Battleship by Dorothy Ours
A Daring Heiress, A Teenage Jockey, and America's Horse

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She ably evokes a time when horse racing was not only the sport of kings, but captured the global imagination of millions. For horse-racing fans, an adequate follow-up to the author’s previous book...
-Kirkus

Synopsis

The moving story of a tough little horse, a gifted boy, and a woman ahead of her time.

The youngest jockey, the smallest horse, and an unconventional heiress who disliked publicizing herself. Together, near Liverpool, England, they made a leap of faith on a spring day in 1938: overriding the jockey's father, trusting the boy and the horse that the British nicknamed the "American pony" to handle a race course that newspapers called "Suicide Lane." There, Battleship might become the first American racer to win England's monumental, century-old Grand National steeplechase. His rider, Great Britain's Bruce Hobbs, was only 17 years old.

Hobbs started life with an advantage: his father, Reginald, was a superb professional horseman. But Reg Hobbs also made extreme demands, putting Bruce in situations that horrified the boy's mother and sometimes terrified the child. Bruce had to decide just how brave he could stand to be.


On the other side of the Atlantic, the enigmatic Marion duPont grew up at the estate now known as James Madison's Montpelier—the refuge of America's "Father of the Constitution." Rejecting her chance to be a debutante, denied a corporate role because of her gender, Marion chose a pursuit where horses spoke for her. Taking on the world's toughest race, she would leave her film star husband, Randolph Scott, a continent away and be pulled beyond her own control. With its reach from Lindbergh's transatlantic flight to Cary Grant's Hollywood, Battleship is an epic tale of testing your true worth.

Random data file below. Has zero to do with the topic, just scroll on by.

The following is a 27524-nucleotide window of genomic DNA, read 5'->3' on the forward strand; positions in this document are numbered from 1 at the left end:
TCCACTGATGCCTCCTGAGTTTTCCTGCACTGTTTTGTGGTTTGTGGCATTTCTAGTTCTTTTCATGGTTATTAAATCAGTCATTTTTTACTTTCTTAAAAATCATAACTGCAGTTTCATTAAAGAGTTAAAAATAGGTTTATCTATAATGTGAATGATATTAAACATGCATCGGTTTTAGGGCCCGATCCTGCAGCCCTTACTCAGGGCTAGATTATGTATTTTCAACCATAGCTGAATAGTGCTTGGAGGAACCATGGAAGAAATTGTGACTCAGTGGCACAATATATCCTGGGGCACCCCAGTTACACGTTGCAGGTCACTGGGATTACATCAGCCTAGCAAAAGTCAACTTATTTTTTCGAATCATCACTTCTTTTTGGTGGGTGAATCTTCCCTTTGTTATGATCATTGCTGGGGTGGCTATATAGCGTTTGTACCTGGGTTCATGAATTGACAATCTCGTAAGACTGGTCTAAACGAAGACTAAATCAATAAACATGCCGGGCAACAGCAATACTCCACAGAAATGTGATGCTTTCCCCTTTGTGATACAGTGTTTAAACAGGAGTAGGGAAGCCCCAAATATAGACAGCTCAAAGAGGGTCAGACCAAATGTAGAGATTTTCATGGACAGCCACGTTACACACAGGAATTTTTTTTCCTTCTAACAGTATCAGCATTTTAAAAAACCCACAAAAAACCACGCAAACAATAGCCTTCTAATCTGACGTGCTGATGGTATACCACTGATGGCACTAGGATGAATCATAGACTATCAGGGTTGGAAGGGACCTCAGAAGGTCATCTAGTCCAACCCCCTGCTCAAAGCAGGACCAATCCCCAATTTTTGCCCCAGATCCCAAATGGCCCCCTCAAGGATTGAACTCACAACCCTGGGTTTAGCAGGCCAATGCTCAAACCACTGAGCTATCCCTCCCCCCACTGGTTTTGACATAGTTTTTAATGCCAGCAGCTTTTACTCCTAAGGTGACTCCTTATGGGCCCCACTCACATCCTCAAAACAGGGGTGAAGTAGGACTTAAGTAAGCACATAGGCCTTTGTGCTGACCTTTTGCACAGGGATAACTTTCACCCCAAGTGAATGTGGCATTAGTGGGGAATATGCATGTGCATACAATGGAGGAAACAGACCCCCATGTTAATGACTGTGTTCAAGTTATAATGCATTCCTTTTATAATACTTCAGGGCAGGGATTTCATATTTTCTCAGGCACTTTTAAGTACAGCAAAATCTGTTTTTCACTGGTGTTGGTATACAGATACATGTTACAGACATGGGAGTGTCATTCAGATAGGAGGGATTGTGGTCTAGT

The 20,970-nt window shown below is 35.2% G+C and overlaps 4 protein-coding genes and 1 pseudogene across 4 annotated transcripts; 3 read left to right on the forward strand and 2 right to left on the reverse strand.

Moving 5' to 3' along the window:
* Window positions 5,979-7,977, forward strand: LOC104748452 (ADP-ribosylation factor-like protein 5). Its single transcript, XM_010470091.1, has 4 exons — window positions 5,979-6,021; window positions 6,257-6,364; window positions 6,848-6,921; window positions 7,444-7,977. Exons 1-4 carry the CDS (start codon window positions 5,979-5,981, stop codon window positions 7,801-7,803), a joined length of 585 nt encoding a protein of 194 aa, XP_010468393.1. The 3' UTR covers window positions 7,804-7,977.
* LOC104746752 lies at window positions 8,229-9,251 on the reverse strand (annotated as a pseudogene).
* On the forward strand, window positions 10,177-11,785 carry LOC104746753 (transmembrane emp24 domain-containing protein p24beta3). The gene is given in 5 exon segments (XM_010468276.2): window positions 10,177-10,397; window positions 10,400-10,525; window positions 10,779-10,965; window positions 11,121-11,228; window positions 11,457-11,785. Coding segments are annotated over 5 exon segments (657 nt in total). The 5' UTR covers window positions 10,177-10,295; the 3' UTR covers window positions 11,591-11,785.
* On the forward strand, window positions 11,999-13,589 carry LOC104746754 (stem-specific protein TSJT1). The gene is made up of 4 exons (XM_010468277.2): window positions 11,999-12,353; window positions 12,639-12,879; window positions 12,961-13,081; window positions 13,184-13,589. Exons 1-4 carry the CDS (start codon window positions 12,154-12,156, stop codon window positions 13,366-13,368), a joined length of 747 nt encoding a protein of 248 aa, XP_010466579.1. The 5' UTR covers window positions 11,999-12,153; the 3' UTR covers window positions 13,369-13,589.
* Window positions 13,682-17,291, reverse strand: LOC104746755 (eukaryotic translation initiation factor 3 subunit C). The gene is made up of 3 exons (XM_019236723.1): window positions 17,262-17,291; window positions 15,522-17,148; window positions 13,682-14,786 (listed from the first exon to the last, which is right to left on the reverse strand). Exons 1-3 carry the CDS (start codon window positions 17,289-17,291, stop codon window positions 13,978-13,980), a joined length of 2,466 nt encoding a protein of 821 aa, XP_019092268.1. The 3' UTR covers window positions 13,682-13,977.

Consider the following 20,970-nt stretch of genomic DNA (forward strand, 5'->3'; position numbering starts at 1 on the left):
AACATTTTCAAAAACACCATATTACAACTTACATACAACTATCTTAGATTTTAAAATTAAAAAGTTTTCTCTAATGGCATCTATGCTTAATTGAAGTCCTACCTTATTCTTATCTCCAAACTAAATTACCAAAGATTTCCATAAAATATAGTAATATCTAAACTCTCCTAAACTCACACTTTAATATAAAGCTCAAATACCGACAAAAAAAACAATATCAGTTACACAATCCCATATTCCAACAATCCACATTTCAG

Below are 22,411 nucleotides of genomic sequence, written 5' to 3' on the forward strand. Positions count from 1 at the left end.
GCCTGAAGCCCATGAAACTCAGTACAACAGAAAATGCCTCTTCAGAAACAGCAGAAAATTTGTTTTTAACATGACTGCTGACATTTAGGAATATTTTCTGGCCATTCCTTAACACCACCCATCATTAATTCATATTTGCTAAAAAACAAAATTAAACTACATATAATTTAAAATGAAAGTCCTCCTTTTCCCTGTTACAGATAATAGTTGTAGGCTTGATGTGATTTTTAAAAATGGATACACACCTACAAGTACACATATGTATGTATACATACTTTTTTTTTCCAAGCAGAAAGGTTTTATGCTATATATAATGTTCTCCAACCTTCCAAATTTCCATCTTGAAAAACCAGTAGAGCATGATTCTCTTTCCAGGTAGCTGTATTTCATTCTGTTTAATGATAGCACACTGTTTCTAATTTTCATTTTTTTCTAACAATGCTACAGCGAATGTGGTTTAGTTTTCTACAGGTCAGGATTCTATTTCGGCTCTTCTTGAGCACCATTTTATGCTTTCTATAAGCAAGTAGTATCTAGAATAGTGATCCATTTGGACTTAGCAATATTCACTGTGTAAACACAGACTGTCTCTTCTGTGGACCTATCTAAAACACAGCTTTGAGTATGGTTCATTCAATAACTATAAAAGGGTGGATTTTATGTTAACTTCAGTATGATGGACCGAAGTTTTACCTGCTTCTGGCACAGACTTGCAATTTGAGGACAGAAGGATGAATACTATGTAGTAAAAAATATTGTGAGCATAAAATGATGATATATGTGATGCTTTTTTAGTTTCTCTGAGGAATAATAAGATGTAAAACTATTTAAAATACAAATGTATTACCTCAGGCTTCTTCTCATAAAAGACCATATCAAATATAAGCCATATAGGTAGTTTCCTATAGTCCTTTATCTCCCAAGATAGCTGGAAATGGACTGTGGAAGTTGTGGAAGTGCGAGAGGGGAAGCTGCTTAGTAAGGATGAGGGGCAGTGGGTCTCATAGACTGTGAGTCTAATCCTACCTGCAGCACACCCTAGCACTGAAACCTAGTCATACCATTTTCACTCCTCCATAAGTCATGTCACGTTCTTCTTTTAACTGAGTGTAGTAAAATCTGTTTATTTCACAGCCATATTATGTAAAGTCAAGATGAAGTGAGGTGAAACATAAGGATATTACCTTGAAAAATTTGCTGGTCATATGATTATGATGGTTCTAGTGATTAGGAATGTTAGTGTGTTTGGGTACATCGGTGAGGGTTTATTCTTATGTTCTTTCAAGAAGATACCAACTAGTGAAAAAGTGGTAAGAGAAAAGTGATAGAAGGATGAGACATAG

About Dorothy Ours

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DOROTHY OURS is a racing authority who worked for the National Museum of Racing and Hall of Fame. She is the author of Man O' War, the runner-up for the inaugural Dr. Tony Ryan Book Award, established to honor the best racing-related books published each year. She has written articles for racing publications and served as a John H. Daniels Research Fellow at the National Sporting Library studying Battleship—the first steeplechase project funded by this program. She lives in New Jersey.
 
Published April 30, 2013 by St. Martin's Press. 369 pages
Genres: Crafts, Hobbies & Home, Sports & Outdoors, History, Biographies & Memoirs. Non-fiction
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Kirkus

Above average
on Apr 10 2013

She ably evokes a time when horse racing was not only the sport of kings, but captured the global imagination of millions. For horse-racing fans, an adequate follow-up to the author’s previous book...

Read Full Review of Battleship: A Daring Heiress,... | See more reviews from Kirkus

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